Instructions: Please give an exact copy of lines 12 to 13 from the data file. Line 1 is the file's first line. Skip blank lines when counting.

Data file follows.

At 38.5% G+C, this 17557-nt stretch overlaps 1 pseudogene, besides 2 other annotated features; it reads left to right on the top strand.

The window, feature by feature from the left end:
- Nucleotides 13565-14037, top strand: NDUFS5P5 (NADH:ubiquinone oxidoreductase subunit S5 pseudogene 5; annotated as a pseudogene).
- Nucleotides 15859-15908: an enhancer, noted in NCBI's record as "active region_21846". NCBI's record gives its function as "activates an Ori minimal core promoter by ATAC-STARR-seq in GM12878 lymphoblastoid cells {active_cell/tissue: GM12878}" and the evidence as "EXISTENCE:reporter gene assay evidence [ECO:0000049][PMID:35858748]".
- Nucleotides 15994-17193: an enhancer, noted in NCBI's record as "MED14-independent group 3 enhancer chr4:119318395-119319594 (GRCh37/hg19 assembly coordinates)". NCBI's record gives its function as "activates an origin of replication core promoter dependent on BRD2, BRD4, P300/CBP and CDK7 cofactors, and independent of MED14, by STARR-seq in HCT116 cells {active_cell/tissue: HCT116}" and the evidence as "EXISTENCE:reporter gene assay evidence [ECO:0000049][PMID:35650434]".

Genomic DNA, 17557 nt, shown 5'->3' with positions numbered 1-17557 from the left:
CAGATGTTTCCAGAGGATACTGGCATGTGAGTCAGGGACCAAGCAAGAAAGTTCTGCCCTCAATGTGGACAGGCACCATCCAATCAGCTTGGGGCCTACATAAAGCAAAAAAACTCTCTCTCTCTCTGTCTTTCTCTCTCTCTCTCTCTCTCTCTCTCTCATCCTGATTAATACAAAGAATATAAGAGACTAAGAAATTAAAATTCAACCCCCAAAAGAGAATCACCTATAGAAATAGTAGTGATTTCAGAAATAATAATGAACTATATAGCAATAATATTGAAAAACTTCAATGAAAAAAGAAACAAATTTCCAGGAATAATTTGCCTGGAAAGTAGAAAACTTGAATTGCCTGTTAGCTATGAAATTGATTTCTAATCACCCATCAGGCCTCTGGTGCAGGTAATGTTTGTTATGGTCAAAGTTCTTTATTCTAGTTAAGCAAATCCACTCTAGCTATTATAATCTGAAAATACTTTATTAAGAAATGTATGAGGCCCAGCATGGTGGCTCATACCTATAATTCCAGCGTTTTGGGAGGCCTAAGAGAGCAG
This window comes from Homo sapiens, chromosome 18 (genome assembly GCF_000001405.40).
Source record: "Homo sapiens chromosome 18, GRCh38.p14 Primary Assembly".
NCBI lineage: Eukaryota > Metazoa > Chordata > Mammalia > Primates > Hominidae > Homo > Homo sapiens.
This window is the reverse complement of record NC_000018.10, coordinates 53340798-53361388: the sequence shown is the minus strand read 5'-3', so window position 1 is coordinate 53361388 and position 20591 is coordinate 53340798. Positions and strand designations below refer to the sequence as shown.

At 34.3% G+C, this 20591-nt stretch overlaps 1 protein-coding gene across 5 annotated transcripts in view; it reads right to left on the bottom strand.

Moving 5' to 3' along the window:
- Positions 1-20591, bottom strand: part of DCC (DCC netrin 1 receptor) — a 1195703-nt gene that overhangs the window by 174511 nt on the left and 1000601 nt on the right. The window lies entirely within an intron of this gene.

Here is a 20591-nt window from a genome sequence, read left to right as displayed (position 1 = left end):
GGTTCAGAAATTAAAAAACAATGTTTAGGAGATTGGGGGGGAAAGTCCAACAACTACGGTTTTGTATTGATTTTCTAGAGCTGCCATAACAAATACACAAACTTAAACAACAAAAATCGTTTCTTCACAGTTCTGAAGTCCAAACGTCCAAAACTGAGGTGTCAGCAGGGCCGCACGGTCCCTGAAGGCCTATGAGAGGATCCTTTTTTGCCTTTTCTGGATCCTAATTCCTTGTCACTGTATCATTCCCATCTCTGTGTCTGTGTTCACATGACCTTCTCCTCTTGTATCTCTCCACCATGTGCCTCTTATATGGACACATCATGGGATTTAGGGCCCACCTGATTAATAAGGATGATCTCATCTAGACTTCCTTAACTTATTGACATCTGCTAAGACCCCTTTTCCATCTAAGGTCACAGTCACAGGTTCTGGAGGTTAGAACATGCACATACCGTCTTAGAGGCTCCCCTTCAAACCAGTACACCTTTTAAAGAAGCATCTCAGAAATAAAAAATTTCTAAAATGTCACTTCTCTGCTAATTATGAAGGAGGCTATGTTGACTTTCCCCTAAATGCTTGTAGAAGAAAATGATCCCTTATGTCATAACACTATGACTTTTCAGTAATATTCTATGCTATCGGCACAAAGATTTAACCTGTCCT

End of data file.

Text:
At 34.3% G+C, this 20591-nt stretch overlaps 1 protein-coding gene across 5 annotated transcripts in view; it reads right to left on the bottom strand.

Moving 5' to 3' along the window: